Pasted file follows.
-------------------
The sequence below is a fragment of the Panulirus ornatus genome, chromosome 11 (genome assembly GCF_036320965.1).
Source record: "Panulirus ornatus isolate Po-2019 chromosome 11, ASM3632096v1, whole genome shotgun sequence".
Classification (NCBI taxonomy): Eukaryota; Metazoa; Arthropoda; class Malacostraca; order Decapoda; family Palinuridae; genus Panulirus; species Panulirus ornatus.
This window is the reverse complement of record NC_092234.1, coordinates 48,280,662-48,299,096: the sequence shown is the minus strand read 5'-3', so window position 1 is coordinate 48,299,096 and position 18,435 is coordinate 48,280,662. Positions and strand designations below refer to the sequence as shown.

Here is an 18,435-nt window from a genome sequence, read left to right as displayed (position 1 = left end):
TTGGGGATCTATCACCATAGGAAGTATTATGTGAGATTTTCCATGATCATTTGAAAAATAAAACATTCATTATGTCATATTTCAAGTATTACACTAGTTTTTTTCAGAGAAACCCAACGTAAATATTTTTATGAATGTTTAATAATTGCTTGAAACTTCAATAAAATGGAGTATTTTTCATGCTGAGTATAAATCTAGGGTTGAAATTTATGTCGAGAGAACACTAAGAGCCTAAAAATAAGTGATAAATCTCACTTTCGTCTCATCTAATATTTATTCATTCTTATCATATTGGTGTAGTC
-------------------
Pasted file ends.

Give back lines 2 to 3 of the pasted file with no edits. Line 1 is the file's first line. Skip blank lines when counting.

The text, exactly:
Source record: "Panulirus ornatus isolate Po-2019 chromosome 11, ASM3632096v1, whole genome shotgun sequence".
Classification (NCBI taxonomy): Eukaryota; Metazoa; Arthropoda; class Malacostraca; order Decapoda; family Palinuridae; genus Panulirus; species Panulirus ornatus.